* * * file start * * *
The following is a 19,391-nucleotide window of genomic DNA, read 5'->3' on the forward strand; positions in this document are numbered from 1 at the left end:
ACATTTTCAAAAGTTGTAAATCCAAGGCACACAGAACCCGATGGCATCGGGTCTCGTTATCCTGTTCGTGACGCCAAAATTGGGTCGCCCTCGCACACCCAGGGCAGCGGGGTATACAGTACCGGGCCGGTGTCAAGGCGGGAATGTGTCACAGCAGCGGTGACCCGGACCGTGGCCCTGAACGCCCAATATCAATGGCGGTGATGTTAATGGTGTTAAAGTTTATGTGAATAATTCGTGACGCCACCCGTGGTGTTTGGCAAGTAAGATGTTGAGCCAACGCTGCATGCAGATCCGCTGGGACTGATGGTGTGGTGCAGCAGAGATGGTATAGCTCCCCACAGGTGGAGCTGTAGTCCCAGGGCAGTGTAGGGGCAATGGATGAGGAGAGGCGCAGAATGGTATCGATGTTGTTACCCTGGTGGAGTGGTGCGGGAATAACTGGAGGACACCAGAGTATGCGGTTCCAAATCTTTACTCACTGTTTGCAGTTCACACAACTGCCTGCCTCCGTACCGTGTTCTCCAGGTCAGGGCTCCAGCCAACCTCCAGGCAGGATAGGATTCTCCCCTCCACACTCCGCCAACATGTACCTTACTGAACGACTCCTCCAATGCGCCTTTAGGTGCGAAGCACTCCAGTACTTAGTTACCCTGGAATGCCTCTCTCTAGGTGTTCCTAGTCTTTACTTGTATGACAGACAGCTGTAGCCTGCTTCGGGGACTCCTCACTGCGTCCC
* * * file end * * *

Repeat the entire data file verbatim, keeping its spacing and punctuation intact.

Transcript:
The following is a 19,391-nucleotide window of genomic DNA, read 5'->3' on the forward strand; positions in this document are numbered from 1 at the left end:
ACATTTTCAAAAGTTGTAAATCCAAGGCACACAGAACCCGATGGCATCGGGTCTCGTTATCCTGTTCGTGACGCCAAAATTGGGTCGCCCTCGCACACCCAGGGCAGCGGGGTATACAGTACCGGGCCGGTGTCAAGGCGGGAATGTGTCACAGCAGCGGTGACCCGGACCGTGGCCCTGAACGCCCAATATCAATGGCGGTGATGTTAATGGTGTTAAAGTTTATGTGAATAATTCGTGACGCCACCCGTGGTGTTTGGCAAGTAAGATGTTGAGCCAACGCTGCATGCAGATCCGCTGGGACTGATGGTGTGGTGCAGCAGAGATGGTATAGCTCCCCACAGGTGGAGCTGTAGTCCCAGGGCAGTGTAGGGGCAATGGATGAGGAGAGGCGCAGAATGGTATCGATGTTGTTACCCTGGTGGAGTGGTGCGGGAATAACTGGAGGACACCAGAGTATGCGGTTCCAAATCTTTACTCACTGTTTGCAGTTCACACAACTGCCTGCCTCCGTACCGTGTTCTCCAGGTCAGGGCTCCAGCCAACCTCCAGGCAGGATAGGATTCTCCCCTCCACACTCCGCCAACATGTACCTTACTGAACGACTCCTCCAATGCGCCTTTAGGTGCGAAGCACTCCAGTACTTAGTTACCCTGGAATGCCTCTCTCTAGGTGTTCCTAGTCTTTACTTGTATGACAGACAGCTGTAGCCTGCTTCGGGGACTCCTCACTGCGTCCC